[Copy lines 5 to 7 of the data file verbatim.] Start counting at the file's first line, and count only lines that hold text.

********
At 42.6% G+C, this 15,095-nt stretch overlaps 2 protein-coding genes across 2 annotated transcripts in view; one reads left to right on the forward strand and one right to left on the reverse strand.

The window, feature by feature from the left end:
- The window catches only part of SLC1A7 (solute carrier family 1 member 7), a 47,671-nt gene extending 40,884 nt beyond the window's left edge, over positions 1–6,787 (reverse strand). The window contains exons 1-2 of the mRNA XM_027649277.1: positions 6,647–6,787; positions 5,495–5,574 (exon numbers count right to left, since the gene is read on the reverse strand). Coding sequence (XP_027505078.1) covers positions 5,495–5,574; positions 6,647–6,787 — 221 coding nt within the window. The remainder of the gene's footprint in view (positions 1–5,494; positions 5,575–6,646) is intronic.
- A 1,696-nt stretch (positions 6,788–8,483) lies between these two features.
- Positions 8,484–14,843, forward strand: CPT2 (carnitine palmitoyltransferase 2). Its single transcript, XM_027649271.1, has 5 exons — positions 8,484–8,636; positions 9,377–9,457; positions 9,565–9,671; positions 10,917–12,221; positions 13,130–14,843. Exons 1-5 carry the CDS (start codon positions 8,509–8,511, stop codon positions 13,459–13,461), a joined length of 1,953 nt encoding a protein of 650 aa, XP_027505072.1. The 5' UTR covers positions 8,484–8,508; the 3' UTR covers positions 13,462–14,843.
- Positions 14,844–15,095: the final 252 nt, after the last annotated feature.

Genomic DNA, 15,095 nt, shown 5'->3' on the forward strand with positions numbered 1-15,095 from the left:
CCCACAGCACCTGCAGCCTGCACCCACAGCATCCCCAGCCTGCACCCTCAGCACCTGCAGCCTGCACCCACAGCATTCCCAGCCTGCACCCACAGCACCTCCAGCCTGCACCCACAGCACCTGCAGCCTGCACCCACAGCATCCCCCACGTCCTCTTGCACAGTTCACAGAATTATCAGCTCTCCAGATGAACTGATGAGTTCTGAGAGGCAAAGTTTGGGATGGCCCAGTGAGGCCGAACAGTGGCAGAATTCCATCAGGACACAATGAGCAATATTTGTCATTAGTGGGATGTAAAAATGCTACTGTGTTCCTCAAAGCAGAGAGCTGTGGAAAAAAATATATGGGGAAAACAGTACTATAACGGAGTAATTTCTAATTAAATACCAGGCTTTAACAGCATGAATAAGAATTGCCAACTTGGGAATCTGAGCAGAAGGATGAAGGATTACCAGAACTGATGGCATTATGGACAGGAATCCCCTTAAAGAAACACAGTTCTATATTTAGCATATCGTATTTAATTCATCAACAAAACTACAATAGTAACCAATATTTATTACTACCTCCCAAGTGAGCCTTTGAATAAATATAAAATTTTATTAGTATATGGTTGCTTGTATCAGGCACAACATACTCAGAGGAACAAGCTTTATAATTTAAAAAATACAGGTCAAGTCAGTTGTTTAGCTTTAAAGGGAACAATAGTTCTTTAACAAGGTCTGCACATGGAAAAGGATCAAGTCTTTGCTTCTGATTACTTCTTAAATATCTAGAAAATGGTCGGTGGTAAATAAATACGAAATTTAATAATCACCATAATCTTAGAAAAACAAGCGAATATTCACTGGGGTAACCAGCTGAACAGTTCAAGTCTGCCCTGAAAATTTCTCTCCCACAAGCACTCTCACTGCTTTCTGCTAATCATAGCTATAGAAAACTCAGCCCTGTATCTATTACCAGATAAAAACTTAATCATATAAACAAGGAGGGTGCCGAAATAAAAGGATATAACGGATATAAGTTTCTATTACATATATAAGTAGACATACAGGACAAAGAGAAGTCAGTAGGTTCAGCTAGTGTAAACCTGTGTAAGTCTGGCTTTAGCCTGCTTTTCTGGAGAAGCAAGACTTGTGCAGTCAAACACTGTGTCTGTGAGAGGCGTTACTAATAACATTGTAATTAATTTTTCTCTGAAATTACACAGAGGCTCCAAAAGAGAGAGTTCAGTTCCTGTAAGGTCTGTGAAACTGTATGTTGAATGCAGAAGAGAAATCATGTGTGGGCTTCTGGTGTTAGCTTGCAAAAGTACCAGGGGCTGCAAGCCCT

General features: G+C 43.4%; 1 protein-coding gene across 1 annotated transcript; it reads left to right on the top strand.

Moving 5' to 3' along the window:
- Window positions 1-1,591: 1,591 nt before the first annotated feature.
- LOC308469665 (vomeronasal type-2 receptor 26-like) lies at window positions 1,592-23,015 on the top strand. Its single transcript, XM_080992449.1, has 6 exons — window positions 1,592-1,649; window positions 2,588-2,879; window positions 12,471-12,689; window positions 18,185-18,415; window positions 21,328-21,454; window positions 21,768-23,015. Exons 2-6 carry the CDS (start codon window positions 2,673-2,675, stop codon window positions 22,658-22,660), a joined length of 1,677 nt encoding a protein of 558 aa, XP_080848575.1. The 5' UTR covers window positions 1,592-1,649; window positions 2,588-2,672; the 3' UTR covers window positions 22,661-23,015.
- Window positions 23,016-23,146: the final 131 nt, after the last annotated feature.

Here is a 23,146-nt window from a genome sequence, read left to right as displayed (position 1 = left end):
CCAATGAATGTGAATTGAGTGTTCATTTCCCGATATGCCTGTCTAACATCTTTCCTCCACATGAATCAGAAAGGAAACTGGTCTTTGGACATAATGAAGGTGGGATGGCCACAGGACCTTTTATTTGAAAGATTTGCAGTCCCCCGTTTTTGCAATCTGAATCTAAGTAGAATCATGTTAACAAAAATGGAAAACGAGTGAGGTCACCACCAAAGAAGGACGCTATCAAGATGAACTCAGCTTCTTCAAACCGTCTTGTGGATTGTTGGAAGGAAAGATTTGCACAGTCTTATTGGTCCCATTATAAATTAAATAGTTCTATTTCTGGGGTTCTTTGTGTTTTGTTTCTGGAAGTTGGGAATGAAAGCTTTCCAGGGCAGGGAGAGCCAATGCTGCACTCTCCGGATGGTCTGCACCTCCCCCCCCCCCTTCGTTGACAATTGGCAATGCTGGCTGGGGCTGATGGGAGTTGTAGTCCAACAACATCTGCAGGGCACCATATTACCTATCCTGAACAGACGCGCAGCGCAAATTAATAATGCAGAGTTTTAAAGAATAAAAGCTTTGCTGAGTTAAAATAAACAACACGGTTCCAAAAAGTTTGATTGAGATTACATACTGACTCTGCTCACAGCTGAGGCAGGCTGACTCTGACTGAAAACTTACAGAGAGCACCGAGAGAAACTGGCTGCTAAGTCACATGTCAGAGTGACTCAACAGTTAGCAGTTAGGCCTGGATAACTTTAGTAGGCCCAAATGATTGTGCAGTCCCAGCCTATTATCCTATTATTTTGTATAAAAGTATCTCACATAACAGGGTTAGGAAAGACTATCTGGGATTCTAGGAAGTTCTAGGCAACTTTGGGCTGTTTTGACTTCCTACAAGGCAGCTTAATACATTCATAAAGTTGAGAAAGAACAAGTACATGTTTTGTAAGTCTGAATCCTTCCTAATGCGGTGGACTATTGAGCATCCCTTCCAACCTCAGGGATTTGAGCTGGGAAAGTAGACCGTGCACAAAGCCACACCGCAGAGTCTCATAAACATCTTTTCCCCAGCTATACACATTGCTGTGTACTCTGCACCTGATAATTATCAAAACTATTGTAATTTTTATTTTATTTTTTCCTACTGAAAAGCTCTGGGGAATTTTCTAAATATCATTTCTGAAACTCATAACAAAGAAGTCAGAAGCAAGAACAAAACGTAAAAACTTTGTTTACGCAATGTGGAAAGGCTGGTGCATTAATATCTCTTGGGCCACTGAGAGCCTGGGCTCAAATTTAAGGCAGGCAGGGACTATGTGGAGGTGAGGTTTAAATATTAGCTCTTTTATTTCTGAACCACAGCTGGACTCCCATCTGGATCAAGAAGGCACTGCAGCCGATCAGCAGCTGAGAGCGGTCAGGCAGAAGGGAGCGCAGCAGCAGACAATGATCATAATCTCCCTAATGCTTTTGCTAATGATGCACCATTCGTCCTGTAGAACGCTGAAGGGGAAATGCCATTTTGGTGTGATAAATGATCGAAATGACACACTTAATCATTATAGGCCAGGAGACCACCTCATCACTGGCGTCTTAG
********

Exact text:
- Positions 8,484–14,843, forward strand: CPT2 (carnitine palmitoyltransferase 2). Its single transcript, XM_027649271.1, has 5 exons — positions 8,484–8,636; positions 9,377–9,457; positions 9,565–9,671; positions 10,917–12,221; positions 13,130–14,843. Exons 1-5 carry the CDS (start codon positions 8,509–8,511, stop codon positions 13,459–13,461), a joined length of 1,953 nt encoding a protein of 650 aa, XP_027505072.1. The 5' UTR covers positions 8,484–8,508; the 3' UTR covers positions 13,462–14,843.
- Positions 14,844–15,095: the final 252 nt, after the last annotated feature.

Genomic DNA, 15,095 nt, shown 5'->3' on the forward strand with positions numbered 1-15,095 from the left: